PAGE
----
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Supporting Children with Medical
and Mental Health Needs at School


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Tourette's syndrome is a neurological condition characterised by a combination of  involuntary noises and movements called  tics.

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Causes of Tourette's syndrome

  • Tourette's syndrome (TS) is a complex neurological condition and it is not yet known what causes it. 
  • The condition is hereditary and a person with TS has roughly a 50% chance of passing it onto their children.
  • So far no single gene has been convincingly identified and exactly how TS is inherited is not clear. 

Symptoms of Tourette's syndrome

  • Key features of Tourette's syndrome (TS) are tics, involuntary and uncontrollable sounds and movements.
  • Each person with TS will have different tics and will experience diverse symptoms.
  • 10% of people with TS have a swearing tic, which is called coprolalia.
  • TS typically starts in childhood and the typical age of diagnosis in the UK is seven years. 
  • For about half the children with TS the condition will continue into adulthood. The other 50% will see a reduction in the symptoms of their TS by the end of their teenage years. 

Treatments for Tourette's syndrome

  • Although there is no cure for Tourette's syndrome (TS) there are reports of different drugs being used successfully in a small number of TS patients.
  • Behaviour therapy is also a way of helping to control tics rather than taking medication and it is possible to use behavioural therapy alongside medical treatments.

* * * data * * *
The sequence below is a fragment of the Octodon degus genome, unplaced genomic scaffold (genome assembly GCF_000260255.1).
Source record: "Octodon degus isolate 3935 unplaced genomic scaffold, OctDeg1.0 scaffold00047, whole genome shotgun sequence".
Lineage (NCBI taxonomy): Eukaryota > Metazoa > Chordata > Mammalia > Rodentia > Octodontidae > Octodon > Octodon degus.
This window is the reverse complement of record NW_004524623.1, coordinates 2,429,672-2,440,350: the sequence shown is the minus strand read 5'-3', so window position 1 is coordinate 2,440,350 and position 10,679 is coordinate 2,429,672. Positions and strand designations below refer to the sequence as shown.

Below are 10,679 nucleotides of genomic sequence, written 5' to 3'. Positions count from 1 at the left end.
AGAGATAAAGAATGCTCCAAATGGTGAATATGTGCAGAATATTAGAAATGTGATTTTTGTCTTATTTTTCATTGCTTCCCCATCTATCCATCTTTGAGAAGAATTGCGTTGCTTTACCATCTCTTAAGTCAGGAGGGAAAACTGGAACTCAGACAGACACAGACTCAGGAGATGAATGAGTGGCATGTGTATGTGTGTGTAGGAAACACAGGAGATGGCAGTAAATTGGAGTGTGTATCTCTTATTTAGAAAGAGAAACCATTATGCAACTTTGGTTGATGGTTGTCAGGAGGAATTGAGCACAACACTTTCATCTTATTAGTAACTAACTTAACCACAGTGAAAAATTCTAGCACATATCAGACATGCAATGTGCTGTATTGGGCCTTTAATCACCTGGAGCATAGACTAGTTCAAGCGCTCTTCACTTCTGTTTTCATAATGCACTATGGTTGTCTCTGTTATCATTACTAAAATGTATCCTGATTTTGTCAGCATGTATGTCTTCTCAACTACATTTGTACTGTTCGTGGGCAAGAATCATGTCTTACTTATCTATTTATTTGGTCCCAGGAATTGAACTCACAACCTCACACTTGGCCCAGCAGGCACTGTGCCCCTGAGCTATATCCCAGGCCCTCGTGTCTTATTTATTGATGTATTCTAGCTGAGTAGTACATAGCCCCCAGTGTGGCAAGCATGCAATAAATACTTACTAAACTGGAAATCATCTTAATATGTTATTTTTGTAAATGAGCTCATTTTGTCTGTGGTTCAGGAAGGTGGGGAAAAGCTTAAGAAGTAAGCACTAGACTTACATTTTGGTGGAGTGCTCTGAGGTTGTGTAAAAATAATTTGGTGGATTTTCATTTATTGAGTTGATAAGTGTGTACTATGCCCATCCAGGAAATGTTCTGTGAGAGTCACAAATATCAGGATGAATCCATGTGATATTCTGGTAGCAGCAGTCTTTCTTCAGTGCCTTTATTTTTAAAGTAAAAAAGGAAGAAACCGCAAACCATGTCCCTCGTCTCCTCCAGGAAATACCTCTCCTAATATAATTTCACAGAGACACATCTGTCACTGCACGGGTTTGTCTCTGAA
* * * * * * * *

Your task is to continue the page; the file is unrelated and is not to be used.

• The emerging popular psychological treatment for TS is known as CBiT (Comprehensive Behavioural intervention for Tics).

Supporting students with Tourette's syndrome

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  • Tourette's syndrome is not caused by bad parenting or abuse.
  • When children can suppress their tics at school this may lead to increased tics and behaviours at home.
  • Home may be a safe place to let tics out. However, this does mean that homework can be especially hard.

Managing tics

  • Try not to respond too much to tics as this can normalise them. However, often tics are humorous and it would be un-natural not to recognise this.
  • It may be helpful to provide time and space for tics to be let out in private, thus lessening the build-up of tension.
  • A ‘time out’ card would allow the student to go to the designated place without causing too much disruption if it becomes unbearable for them.
  • Try to avoid seating arrangements where tics will cause the greatest disruption, for example the middle of rows or near something breakable.
  • Sitting at the front of the class can improve attention but sometimes this makes the tics visible to everyone and so should be avoided.

Help with learning

  • Modify tasks or requirements some activities are much harder for students with Tourette's syndrome. Especially handwriting and other activities requiring fine motor skills.
  • Distribute instructions rather than asking students to copy long instructions or homework.
  • Tics may make handwriting difficult do not mark the student down for poor handwriting.

Additional stress

  • Exams are stressful for all students and especially so for a child with TS. Investigate and apply for special arrangements such as separate rooms or allowing rest breaks for exams.
  • As TS often worsens at the age of transition this can be especially difficult and may well require extra planning and support.

More information

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HOPE (Hospital Organisation of Pedagogues in Europe)